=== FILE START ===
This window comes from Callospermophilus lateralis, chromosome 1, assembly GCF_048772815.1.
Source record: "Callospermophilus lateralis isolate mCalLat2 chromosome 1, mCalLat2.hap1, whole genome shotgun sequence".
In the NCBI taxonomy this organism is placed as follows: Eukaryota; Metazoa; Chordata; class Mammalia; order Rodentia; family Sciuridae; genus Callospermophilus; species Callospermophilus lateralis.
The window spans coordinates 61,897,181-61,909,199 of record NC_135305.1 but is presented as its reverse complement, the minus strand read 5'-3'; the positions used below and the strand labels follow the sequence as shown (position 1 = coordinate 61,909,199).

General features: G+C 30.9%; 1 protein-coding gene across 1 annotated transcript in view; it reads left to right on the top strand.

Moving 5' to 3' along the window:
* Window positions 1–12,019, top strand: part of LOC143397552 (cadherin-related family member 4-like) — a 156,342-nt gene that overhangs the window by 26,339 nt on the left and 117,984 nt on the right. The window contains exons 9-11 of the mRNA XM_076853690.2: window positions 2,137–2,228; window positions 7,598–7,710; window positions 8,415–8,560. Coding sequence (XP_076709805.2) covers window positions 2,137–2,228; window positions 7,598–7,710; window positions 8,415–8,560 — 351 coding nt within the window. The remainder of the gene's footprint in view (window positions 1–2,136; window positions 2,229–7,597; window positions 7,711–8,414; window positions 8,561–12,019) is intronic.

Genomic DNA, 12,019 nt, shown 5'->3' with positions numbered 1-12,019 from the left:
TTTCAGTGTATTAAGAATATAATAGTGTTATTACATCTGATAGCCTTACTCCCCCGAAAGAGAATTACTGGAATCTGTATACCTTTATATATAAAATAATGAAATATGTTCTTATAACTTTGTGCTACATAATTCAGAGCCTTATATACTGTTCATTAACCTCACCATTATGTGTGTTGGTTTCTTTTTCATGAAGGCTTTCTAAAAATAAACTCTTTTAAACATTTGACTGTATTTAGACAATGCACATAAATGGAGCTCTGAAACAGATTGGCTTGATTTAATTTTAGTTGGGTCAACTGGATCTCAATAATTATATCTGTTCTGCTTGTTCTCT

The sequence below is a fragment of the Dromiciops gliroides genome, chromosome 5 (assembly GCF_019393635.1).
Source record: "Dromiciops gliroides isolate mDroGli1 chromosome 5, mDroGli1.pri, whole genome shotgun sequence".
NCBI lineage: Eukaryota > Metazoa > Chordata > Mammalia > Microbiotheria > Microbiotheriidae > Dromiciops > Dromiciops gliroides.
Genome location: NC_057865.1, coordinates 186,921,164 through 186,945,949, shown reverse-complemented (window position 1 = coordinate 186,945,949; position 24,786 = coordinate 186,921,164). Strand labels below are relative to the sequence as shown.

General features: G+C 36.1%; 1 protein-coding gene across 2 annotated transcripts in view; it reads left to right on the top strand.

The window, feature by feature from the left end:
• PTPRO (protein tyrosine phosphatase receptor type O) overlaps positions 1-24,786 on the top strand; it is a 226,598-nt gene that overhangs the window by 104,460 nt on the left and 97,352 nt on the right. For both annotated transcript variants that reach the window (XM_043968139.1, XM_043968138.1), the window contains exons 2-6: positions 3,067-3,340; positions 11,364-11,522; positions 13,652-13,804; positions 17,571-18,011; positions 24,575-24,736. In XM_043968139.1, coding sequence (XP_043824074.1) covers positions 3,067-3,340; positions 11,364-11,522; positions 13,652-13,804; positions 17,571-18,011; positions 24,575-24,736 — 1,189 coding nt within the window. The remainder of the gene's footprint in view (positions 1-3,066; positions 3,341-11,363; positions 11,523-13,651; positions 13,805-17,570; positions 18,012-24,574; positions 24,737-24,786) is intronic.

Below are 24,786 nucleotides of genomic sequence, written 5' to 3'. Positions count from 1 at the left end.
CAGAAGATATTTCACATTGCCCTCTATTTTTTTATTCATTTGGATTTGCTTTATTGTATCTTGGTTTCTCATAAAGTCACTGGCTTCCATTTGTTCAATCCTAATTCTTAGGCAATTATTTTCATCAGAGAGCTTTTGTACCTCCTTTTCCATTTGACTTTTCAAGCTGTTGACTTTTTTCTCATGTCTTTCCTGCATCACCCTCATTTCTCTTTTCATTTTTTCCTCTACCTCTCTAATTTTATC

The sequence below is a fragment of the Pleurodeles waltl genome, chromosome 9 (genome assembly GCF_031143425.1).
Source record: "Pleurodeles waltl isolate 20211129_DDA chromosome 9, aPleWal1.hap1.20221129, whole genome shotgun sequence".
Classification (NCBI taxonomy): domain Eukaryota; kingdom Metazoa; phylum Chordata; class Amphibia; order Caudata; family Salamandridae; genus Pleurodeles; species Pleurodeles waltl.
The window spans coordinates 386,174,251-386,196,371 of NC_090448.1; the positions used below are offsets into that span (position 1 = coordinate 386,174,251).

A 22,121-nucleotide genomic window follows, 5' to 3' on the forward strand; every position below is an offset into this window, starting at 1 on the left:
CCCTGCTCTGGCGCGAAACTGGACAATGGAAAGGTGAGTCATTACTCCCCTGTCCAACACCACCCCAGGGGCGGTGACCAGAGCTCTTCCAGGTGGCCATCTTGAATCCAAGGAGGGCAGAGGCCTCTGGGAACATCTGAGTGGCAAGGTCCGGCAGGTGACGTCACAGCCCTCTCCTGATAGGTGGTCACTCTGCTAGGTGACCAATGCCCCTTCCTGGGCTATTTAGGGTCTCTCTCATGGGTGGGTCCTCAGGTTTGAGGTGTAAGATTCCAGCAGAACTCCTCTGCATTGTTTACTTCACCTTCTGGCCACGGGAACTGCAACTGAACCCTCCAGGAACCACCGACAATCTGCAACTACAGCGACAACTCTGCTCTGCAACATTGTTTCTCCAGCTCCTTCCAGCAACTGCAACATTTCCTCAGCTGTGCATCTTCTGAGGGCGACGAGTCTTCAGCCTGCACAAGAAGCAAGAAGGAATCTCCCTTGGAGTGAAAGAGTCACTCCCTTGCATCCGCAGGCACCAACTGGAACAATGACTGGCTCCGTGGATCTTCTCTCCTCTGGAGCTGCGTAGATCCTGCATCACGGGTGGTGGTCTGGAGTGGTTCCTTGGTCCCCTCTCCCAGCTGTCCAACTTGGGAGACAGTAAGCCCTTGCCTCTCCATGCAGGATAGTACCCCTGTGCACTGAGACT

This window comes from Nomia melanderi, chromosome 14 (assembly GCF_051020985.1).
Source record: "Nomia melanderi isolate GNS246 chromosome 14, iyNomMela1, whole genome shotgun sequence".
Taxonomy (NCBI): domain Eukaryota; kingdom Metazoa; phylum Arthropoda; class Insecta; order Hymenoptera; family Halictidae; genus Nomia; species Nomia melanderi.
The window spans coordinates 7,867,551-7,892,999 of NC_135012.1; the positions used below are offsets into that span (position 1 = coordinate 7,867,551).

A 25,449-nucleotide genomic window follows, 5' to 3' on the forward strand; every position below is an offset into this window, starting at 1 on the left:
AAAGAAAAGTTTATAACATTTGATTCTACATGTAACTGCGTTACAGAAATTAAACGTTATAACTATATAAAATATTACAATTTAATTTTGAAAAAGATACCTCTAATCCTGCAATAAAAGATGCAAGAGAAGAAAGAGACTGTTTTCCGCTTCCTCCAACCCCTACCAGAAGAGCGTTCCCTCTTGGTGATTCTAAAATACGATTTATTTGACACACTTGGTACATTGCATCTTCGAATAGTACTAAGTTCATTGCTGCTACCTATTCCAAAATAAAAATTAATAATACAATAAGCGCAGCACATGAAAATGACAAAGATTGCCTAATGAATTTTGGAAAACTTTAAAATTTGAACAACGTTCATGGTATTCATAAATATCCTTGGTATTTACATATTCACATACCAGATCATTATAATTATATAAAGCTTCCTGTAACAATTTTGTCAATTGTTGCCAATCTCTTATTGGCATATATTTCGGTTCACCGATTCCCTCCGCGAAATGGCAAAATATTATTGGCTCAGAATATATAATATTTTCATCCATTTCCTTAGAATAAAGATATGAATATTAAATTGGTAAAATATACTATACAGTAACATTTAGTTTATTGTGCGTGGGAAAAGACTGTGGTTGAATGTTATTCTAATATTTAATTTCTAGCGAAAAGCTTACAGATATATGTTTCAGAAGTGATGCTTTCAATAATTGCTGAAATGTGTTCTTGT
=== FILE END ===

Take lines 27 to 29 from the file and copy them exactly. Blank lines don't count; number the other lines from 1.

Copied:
Taxonomy (NCBI): domain Eukaryota; kingdom Metazoa; phylum Arthropoda; class Insecta; order Hymenoptera; family Halictidae; genus Nomia; species Nomia melanderi.
The window spans coordinates 7,867,551-7,892,999 of NC_135012.1; the positions used below are offsets into that span (position 1 = coordinate 7,867,551).

A 25,449-nucleotide genomic window follows, 5' to 3' on the forward strand; every position below is an offset into this window, starting at 1 on the left: